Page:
Neuroma

The term neuroma refers to a swelling of a nerve. The nerve most commonly affected is a small nerve that passes between the 3rd and 4th toes and is named Morton’s neuroma. Patients commonly complain of severe sharp pain in the ball of the foot that radiates to the toes.

SYMPTOMS OF A NEUROMA

  • Begins with numbness or tenderness in the foot, just behind the 3rd and 4th toes
  • At a later stage, pain, numbness, burning and tingling sensations can radiate around the foot.
  • The symptoms may appear and disappear spontaneously.
  • There maybe a sensation of a pebble in your shoe or the socks bunching up under your toes
  • Severe pain may be present while standing.
  • The patient may experience spontaneous shooting pains, which is often referred to as an “electric shock”. This can affect patients when are sleeping at night.

CAUSES OF A NEUROMA

  • The pulling of the ligaments under the foot irritates the nerve.
  • High heels can damage the nerve.
  • A tight toe box will squeeze the toes in the foot and therefore put pressure on the nerve.
  • Mechanical problems with the feet such as “over pronation”. Over pronation can be simply described as a condition, which causes your arches to flatten out when you stand up. This causes your ankles to roll in towards each other and disturbs your normal walking pattern. If a foot over pronates the structures of the foot are put under stress, which increases the likelihood of a neuroma occurring.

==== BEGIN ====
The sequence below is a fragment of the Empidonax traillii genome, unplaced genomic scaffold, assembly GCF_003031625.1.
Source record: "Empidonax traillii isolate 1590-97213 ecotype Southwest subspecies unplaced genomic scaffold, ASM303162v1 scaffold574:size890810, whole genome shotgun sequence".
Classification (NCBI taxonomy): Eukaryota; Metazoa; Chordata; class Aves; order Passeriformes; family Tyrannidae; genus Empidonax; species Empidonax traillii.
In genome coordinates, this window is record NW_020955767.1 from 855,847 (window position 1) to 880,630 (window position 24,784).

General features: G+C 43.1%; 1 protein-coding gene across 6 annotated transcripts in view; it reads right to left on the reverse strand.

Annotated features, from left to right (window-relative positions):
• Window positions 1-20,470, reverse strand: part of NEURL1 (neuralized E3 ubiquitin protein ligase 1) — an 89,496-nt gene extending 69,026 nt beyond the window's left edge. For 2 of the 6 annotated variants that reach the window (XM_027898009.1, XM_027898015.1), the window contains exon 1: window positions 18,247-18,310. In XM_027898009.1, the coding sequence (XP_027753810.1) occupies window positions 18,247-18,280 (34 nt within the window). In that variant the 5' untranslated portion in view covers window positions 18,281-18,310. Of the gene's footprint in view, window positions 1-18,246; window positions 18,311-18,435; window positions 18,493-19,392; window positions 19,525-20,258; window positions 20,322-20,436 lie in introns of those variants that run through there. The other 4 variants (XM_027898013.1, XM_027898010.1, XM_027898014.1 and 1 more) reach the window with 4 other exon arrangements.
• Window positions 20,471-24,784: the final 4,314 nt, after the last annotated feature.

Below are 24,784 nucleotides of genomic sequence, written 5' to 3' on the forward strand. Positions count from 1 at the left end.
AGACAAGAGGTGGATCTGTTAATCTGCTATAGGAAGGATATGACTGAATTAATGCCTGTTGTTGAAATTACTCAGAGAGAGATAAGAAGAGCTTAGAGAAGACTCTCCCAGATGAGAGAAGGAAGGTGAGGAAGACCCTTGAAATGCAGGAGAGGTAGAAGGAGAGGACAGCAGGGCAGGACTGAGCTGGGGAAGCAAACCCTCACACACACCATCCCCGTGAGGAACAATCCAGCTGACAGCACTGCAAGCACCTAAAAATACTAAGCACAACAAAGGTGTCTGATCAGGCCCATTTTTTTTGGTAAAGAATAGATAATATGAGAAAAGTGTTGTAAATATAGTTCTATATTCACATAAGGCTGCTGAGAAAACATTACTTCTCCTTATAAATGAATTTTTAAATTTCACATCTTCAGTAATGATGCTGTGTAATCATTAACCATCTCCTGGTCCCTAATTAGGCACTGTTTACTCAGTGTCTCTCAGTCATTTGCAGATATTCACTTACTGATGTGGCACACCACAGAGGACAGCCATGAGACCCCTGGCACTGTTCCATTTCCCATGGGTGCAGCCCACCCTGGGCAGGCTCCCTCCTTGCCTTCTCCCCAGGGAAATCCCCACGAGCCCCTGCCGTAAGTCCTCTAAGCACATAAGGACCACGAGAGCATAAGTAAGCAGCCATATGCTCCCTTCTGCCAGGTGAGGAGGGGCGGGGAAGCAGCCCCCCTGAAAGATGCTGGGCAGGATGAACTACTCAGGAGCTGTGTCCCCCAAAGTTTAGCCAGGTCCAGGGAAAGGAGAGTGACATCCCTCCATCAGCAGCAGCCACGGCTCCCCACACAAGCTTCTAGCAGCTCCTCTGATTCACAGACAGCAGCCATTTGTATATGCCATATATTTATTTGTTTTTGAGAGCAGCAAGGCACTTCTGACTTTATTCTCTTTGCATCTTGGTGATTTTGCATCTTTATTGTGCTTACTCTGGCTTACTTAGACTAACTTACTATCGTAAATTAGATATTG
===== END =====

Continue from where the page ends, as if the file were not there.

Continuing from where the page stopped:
Treatment

  • Treatment is first to modify the shoes. A pad in the shoe and an extra-wide, soft shoe will help. A cortisone injection around the nerve may help reduce swelling and inflammation. Often orthotics are ordered to prevent the abnormal pronation and reduced the pressure on the nerve.
  • Ultrasound guided, de-hydrated alcohol injection has been successfully used in our office to reduce the size and painful symptoms of the neuroma. Dr. Aslmand has performed hundreds of these procedures with seventy six percent improvement, reducing the need of surgery.
  • Surgery is used as a last resort to remove the enlarged nerve. This can be done when necessary. It is successful around 95% of the times. Since a nerve is removed, there is numbness in the toes and in the ball of the foot afterward. This is not usually a problem and it becomes less so with time.

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